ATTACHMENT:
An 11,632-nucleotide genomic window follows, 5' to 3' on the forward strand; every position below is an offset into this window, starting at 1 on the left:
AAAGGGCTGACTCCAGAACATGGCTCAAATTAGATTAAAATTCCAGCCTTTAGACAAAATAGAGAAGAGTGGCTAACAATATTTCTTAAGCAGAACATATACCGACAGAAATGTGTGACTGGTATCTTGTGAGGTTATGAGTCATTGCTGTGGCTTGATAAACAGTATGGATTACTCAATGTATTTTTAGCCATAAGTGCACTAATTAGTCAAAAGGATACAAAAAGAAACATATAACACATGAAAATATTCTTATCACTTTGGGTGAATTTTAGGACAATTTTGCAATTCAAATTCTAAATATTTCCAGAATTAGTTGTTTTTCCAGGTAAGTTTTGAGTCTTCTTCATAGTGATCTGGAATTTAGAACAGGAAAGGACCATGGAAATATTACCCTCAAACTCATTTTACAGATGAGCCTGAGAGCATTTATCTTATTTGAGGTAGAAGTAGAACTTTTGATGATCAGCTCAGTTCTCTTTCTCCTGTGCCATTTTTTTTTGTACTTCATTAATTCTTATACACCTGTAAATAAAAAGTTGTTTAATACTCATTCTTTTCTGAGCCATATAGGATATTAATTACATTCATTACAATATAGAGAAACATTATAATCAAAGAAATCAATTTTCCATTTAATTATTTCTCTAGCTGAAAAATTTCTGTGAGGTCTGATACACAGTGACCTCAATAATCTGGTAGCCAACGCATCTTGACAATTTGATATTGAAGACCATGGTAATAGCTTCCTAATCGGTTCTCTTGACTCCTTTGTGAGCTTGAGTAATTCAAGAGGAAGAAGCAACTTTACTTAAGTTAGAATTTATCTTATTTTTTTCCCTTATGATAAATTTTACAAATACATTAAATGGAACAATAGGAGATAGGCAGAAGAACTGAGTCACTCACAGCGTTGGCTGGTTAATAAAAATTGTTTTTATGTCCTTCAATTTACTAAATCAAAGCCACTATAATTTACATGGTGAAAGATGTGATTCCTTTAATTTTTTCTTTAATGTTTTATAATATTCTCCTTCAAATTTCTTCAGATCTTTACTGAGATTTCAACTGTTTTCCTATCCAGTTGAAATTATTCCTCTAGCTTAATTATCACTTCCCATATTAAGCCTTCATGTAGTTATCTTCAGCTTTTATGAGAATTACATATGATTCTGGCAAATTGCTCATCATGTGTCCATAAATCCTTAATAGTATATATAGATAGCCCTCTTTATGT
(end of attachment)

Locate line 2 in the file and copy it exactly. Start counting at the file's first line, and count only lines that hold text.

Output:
AAAGGGCTGACTCCAGAACATGGCTCAAATTAGATTAAAATTCCAGCCTTTAGACAAAATAGAGAAGAGTGGCTAACAATATTTCTTAAGCAGAACATATACCGACAGAAATGTGTGACTGGTATCTTGTGAGGTTATGAGTCATTGCTGTGGCTTGATAAACAGTATGGATTACTCAATGTATTTTTAGCCATAAGTGCACTAATTAGTCAAAAGGATACAAAAAGAAACATATAACACATGAAAATATTCTTATCACTTTGGGTGAATTTTAGGACAATTTTGCAATTCAAATTCTAAATATTTCCAGAATTAGTTGTTTTTCCAGGTAAGTTTTGAGTCTTCTTCATAGTGATCTGGAATTTAGAACAGGAAAGGACCATGGAAATATTACCCTCAAACTCATTTTACAGATGAGCCTGAGAGCATTTATCTTATTTGAGGTAGAAGTAGAACTTTTGATGATCAGCTCAGTTCTCTTTCTCCTGTGCCATTTTTTTTTGTACTTCATTAATTCTTATACACCTGTAAATAAAAAGTTGTTTAATACTCATTCTTTTCTGAGCCATATAGGATATTAATTACATTCATTACAATATAGAGAAACATTATAATCAAAGAAATCAATTTTCCATTTAATTATTTCTCTAGCTGAAAAATTTCTGTGAGGTCTGATACACAGTGACCTCAATAATCTGGTAGCCAACGCATCTTGACAATTTGATATTGAAGACCATGGTAATAGCTTCCTAATCGGTTCTCTTGACTCCTTTGTGAGCTTGAGTAATTCAAGAGGAAGAAGCAACTTTACTTAAGTTAGAATTTATCTTATTTTTTTCCCTTATGATAAATTTTACAAATACATTAAATGGAACAATAGGAGATAGGCAGAAGAACTGAGTCACTCACAGCGTTGGCTGGTTAATAAAAATTGTTTTTATGTCCTTCAATTTACTAAATCAAAGCCACTATAATTTACATGGTGAAAGATGTGATTCCTTTAATTTTTTCTTTAATGTTTTATAATATTCTCCTTCAAATTTCTTCAGATCTTTACTGAGATTTCAACTGTTTTCCTATCCAGTTGAAATTATTCCTCTAGCTTAATTATCACTTCCCATATTAAGCCTTCATGTAGTTATCTTCAGCTTTTATGAGAATTACATATGATTCTGGCAAATTGCTCATCATGTGTCCATAAATCCTTAATAGTATATATAGATAGCCCTCTTTATGT